Students, generally in pairs, are required to find a spot in which to serve and learn. “Africa is and always has been my passion,” Minda explained. And since her church participates in the Diocese of West Missouri’s partnership with the Anglican Diocese of Botswana, that seemed the natural place.
Some Botswana leaders, such as Father Mudereri of St. Peter’s Church in Mogoditshane, had already met and gotten to know Minda while visiting St. Alban’s. A family friend, Sandra Zarins, assists the Botswana diocese with educational needs and worked with the Anglicans to find a place for Minda.
Zarins also agreed to share her apartment, and Minda spent from January through July 2012 as a lone SBU student in Botswana, doing ministry, course work and an ethnography.
“She was freer because she worked with the diocese and not with an American missionary,” Cathy Cox said. “She was freer because she was not bound to one person.... It opened up a variety of opportunities.”
And Minda felt at home, so much so that she wanted to remain. “I loved the fact that you were home as soon as you got there.... I was welcomed and I became part of the family,” she explained. “You are pulled in.... You will always be part of them.”
Minda was well aware of her physical limitations, but her SBU experiences helped prepare her. Frost reminded her that her disability is her platform “and you are joyful in it.”
Malebogo was just one among many disabled individuals Minda encouraged. A doctor asked Minda to visit the young woman who had lost her limbs to a staph infection. Minda showed Malebogo, whose name means “gift,” how she eats and dresses. That first day, Minda taught Malebogo how to feed herself.
The physicians admitted they didn’t know how to teach the young woman and encouraged Minda to continue. Although her friend was afraid to go out, Minda took her to a pizza place she often frequented and to St. Peter’s daycare where she read stories and taught drama to the children.
At both places, people “immediately knew how to treat her.... That gave her so much courage,” Minda explained. By the time Minda’s experience ended, Malebogo was also drawing and writing.
God used that experience and her time at SBU to call Minda to what she sees as her life’s ministry — to return to Botswana and work with special education teachers, counselors, students, individuals and organizations that serve disabled children.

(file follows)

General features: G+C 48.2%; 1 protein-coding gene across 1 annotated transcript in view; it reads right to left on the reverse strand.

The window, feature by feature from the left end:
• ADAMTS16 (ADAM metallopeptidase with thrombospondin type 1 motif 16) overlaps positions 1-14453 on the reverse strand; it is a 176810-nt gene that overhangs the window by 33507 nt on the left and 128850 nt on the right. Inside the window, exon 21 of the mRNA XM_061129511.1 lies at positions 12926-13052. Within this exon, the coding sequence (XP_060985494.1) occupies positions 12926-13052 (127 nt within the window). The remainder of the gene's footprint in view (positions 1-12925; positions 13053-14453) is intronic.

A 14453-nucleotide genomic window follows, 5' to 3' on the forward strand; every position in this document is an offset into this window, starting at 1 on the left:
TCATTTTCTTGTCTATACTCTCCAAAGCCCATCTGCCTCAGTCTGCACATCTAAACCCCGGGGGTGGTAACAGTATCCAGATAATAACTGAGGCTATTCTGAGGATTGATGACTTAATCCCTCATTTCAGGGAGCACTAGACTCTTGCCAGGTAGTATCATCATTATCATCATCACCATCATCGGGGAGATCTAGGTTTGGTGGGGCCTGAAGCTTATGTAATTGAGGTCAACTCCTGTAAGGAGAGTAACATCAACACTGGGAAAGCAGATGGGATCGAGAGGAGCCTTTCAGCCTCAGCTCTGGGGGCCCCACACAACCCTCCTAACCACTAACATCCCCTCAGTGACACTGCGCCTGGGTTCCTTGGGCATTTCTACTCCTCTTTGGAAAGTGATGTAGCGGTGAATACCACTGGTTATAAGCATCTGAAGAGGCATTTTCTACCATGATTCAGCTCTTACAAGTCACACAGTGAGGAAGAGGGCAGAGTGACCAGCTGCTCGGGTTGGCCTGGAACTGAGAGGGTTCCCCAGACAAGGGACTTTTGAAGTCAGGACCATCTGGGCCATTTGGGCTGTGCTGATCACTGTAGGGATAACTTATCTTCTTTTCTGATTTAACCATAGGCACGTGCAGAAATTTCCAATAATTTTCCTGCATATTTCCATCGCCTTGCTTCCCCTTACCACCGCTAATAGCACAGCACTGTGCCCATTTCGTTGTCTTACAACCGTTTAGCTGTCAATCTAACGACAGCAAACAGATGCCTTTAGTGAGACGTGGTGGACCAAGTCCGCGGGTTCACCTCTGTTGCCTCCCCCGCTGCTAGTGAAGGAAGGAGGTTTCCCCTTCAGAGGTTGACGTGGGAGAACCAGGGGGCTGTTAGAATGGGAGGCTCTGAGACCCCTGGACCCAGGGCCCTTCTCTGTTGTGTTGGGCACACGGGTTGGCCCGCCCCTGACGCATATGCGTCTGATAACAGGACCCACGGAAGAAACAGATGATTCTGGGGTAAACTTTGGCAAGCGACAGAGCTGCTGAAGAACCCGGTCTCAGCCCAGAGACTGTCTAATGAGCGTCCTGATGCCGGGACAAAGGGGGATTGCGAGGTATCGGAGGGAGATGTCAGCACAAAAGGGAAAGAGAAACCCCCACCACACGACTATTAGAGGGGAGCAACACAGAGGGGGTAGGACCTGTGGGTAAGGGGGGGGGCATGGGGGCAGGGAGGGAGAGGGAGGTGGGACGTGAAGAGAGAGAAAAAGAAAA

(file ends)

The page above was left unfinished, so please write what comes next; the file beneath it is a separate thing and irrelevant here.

She hopes to create areas in which disabled artists would be able to display and sell their creations, and to expand opportunities to include music, drama and literary works. Accessible housing for disabled adults is also needed, and Minda plans to help develop training for caregivers.
She knows a combined effort of the Botswana government, society and the church will be required. Interest in assisting the disabled has blossomed in the last five years there. Minda wants to “be in on the ground level helping to facilitate, fund-raise and develop these ideas with the many Batswana who are already interested.”
Minda hopes to return to Botswana in six months. She must first raise enough funds to support herself, which she estimates at roughly $10,000 per year. She plans to continue creating original artwork, the sale of which helped cover college expenses and now will help fund her ministry. Interested individuals can view her artwork and contact her through her website mindacox.com.
Every few years, SBU First Lady Judy Taylor chooses and encourages a student to write his or her life story, which the university publishes and sells. Minda is currently working on hers, with proceeds to benefit her ministry.
SBU opened Minda's eyes to these God-given dreams because of staffers and students who saw her as a person just like them.
“When I wore myself out writing papers and staying up late studying for exams, and drinking too much coffee just to stay awake, I realized I was not so much disabled as just like all my friends who were doing the same things,” she told the crowd at graduation.
Listing some of her accomplishments, she added, “I realized...that I was just an ordinary young SBU woman being mentored and encouraged and prodded to achieve — just like everybody else.”